|Able to function independently and pursue normal activities, despite occasional memory lapses
||Difficulty performing simple tasks (paying bills, dressing appropriately, washing up); forgetting how to do things you have done many times
|Able to recall and describe incidents of forgetfulness
||Unable to recall or describe specific instances where memory loss caused problems
|May pause to remember directions, but doesn’t get lost in familiar places
||Gets lost or disoriented even in familiar places; unable to follow directions
|Occasional difficulty finding the right word, but no trouble holding a conversation
||Words are frequently forgotten, misused, or garbled; repeats phrases and stories in the same conversation
|Judgment and decision-making ability the same as always
||Trouble making choices; may show poor judgment or behave in socially inappropriate ways
Normal age-related memory changes:
- Able to function independently and pursue normal activities, despite occasional memory lapses
- Able to recall and describe incidents of forgetfulness
- May pause to remember directions, but doesn’t get lost in familiar places
- Occasional difficulty finding the right word, but no trouble holding a conversation
- Judgment and decision-making ability the same as always
Symptoms that may indicate dementia:
- Difficulty performing simple tasks (paying bills, dressing appropriately, washing up); forgetting how to do things you have done many times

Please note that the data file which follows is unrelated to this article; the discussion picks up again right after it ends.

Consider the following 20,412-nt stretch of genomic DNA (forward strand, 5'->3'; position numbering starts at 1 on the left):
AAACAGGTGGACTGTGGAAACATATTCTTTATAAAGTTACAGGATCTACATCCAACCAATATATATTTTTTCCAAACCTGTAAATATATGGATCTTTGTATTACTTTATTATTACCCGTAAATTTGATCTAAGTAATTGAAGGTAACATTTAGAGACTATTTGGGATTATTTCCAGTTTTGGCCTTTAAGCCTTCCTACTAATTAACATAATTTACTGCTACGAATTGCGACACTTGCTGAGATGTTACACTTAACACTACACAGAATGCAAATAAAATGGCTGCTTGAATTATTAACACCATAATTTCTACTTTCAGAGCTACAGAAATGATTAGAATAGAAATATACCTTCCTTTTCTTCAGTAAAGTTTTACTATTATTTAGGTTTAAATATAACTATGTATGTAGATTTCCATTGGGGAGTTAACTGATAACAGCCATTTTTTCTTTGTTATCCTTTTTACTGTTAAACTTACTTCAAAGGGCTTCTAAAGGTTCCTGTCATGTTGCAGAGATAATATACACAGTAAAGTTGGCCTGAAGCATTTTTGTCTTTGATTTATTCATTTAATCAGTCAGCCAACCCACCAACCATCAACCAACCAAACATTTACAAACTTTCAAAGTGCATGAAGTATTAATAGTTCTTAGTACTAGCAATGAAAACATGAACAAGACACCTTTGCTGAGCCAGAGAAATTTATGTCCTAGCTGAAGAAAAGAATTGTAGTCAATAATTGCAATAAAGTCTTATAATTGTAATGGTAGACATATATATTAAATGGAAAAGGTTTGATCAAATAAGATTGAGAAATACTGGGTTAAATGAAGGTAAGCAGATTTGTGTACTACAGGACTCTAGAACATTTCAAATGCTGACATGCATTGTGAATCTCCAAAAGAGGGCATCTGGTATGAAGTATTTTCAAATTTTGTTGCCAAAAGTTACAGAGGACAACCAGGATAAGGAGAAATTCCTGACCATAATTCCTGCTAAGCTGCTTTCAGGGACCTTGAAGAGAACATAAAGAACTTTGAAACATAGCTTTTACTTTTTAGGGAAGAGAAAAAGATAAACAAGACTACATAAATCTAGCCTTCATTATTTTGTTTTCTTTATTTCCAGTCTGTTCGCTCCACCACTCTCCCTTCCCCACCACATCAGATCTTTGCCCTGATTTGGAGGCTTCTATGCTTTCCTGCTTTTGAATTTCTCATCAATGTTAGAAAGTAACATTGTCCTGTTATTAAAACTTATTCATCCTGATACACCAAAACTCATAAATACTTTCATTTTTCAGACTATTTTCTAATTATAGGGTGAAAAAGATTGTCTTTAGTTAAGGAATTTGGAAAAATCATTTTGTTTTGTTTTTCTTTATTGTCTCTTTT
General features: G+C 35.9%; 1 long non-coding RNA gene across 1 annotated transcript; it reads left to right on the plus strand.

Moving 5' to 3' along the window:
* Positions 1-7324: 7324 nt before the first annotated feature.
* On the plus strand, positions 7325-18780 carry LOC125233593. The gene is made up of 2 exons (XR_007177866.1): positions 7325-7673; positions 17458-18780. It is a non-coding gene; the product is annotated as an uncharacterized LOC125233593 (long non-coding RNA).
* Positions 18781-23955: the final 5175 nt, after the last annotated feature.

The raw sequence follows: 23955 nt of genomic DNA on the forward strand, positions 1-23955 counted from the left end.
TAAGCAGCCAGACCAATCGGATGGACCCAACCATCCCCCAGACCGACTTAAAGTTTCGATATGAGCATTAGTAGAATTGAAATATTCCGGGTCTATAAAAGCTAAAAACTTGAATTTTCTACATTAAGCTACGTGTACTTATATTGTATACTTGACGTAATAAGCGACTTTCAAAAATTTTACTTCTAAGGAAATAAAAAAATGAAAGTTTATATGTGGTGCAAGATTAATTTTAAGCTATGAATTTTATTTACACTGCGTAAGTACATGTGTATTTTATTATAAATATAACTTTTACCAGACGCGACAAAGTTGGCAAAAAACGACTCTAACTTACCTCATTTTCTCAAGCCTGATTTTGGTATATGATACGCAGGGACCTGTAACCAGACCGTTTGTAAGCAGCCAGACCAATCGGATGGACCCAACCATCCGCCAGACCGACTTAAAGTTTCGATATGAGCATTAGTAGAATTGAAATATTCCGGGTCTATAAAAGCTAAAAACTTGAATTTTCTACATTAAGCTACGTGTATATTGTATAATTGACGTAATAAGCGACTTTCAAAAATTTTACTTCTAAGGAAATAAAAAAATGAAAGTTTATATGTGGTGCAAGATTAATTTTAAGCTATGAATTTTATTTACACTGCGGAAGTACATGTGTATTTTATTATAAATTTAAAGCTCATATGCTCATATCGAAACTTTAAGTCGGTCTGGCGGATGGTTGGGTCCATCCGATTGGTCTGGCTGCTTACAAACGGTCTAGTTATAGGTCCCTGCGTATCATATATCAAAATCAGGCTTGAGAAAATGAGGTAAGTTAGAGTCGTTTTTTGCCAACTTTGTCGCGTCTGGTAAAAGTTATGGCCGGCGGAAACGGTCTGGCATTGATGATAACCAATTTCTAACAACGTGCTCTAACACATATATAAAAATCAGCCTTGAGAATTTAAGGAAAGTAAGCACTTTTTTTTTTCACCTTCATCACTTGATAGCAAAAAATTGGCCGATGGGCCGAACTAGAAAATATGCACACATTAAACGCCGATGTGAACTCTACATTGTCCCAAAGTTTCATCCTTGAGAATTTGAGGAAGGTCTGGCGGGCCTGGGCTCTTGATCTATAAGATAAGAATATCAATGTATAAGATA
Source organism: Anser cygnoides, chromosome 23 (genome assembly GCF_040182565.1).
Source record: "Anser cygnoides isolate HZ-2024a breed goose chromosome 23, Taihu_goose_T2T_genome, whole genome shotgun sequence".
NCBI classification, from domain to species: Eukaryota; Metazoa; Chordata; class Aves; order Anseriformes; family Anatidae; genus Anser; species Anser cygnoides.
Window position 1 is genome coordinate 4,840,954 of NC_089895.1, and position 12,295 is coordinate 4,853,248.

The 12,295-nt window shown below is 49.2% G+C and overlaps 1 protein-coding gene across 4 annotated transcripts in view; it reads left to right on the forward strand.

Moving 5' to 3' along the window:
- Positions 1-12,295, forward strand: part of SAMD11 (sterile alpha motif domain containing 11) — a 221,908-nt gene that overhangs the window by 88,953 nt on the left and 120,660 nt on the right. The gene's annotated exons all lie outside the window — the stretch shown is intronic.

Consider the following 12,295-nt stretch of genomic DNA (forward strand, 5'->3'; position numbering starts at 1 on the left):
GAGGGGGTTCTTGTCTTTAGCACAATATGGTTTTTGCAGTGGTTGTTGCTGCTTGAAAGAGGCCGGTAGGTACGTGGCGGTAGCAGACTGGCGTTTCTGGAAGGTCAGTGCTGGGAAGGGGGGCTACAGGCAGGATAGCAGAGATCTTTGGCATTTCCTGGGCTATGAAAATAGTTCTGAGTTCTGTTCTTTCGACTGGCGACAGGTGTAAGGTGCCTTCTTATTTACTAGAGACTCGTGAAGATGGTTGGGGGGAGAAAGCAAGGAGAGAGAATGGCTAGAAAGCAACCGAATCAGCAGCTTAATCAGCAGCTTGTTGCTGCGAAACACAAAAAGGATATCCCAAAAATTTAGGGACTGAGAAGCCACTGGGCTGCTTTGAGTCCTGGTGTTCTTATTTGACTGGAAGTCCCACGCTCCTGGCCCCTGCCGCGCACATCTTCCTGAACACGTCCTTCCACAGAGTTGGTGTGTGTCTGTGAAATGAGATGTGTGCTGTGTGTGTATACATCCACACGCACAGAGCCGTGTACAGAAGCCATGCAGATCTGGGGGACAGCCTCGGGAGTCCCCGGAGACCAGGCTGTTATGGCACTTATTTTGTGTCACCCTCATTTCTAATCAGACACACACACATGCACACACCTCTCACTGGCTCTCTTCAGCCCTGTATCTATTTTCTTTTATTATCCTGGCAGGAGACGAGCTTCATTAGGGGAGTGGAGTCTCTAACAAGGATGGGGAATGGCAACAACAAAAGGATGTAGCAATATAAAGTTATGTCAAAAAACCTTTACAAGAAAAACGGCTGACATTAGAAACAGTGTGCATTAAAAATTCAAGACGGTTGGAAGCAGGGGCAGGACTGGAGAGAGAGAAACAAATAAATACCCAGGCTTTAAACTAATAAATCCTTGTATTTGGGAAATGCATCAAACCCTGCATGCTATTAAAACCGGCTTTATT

- Unable to recall or describe specific instances where memory loss caused problems
- Gets lost or disoriented even in familiar places; unable to follow directions
- Words are frequently forgotten, misused, or garbled; repeats phrases and stories in the same conversation
- Trouble making choices; may show poor judgment or behave in socially inappropriate ways
Apart from normal aging and dementia, other causes of cognitive impairment may be
- medical diagnoses such as diabetes, heart disease, thyroid disease, urinary tract or other infections, poor nutrition and autoimmune disorders;
- depression and anxiety; and/or
- medication side effects.
With proper treatment of these health issues, cognitive impairment may be reversible, or they may significantly improve. This is why it is important to consult a physician as soon as concerns arise.
Whether cognitive decline is age-related, due to medical issue or is a developing form of dementia, it’s important to remember that life does go on. Many, many people continue to live joy-filled, satisfying lives, despite their memory loss. Live each day to its fullest; with the right support, memory loss doesn’t have to become an impossible obstacle.
About the author:
Ginger Calhoun is the Director of Social Services at Good Samaritan Center, Advent Christian Village’s skilled nursing community in Dowling Park, Florida. She holds a bachelor’s degree in social work from Florida State University. Ginger has worked in outpatient mental health settings with adults, children and families; she has over 20 years of experience in long-term care; and she has extensive experience working with individuals living with Alzheimer’s disease and their families. Currently, she works in GSC’s Camelia neighborhood, a secure wing where residents with dementia are cared for.